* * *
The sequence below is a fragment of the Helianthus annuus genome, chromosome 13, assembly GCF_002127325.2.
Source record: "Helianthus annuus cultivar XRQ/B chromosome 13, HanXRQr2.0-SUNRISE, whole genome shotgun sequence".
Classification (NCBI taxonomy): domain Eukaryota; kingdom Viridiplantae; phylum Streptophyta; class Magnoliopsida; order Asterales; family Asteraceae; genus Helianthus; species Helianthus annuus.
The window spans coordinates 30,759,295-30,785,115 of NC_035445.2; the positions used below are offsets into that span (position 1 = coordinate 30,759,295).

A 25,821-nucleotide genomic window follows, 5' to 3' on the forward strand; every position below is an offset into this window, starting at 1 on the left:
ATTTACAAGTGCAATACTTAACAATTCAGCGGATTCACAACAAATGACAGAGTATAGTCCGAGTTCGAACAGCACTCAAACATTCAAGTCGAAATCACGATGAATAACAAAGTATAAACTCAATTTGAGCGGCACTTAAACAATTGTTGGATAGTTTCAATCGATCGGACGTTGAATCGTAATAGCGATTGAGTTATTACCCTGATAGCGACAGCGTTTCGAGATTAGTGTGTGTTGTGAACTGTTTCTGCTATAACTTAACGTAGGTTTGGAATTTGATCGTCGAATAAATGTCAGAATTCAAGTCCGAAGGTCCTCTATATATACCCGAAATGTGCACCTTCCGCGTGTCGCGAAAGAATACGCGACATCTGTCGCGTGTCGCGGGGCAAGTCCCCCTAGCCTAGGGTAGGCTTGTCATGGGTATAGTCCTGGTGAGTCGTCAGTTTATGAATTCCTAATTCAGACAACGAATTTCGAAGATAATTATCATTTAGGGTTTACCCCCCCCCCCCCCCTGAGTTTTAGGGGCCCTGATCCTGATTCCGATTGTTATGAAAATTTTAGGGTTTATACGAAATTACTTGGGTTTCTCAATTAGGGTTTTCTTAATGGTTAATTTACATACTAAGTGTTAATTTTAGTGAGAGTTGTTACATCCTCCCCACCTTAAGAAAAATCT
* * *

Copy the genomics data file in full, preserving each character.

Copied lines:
The sequence below is a fragment of the Helianthus annuus genome, chromosome 13, assembly GCF_002127325.2.
Source record: "Helianthus annuus cultivar XRQ/B chromosome 13, HanXRQr2.0-SUNRISE, whole genome shotgun sequence".
Classification (NCBI taxonomy): domain Eukaryota; kingdom Viridiplantae; phylum Streptophyta; class Magnoliopsida; order Asterales; family Asteraceae; genus Helianthus; species Helianthus annuus.
The window spans coordinates 30,759,295-30,785,115 of NC_035445.2; the positions used below are offsets into that span (position 1 = coordinate 30,759,295).

A 25,821-nucleotide genomic window follows, 5' to 3' on the forward strand; every position below is an offset into this window, starting at 1 on the left:
ATTTACAAGTGCAATACTTAACAATTCAGCGGATTCACAACAAATGACAGAGTATAGTCCGAGTTCGAACAGCACTCAAACATTCAAGTCGAAATCACGATGAATAACAAAGTATAAACTCAATTTGAGCGGCACTTAAACAATTGTTGGATAGTTTCAATCGATCGGACGTTGAATCGTAATAGCGATTGAGTTATTACCCTGATAGCGACAGCGTTTCGAGATTAGTGTGTGTTGTGAACTGTTTCTGCTATAACTTAACGTAGGTTTGGAATTTGATCGTCGAATAAATGTCAGAATTCAAGTCCGAAGGTCCTCTATATATACCCGAAATGTGCACCTTCCGCGTGTCGCGAAAGAATACGCGACATCTGTCGCGTGTCGCGGGGCAAGTCCCCCTAGCCTAGGGTAGGCTTGTCATGGGTATAGTCCTGGTGAGTCGTCAGTTTATGAATTCCTAATTCAGACAACGAATTTCGAAGATAATTATCATTTAGGGTTTACCCCCCCCCCCCCCCTGAGTTTTAGGGGCCCTGATCCTGATTCCGATTGTTATGAAAATTTTAGGGTTTATACGAAATTACTTGGGTTTCTCAATTAGGGTTTTCTTAATGGTTAATTTACATACTAAGTGTTAATTTTAGTGAGAGTTGTTACATCCTCCCCACCTTAAGAAAAATCT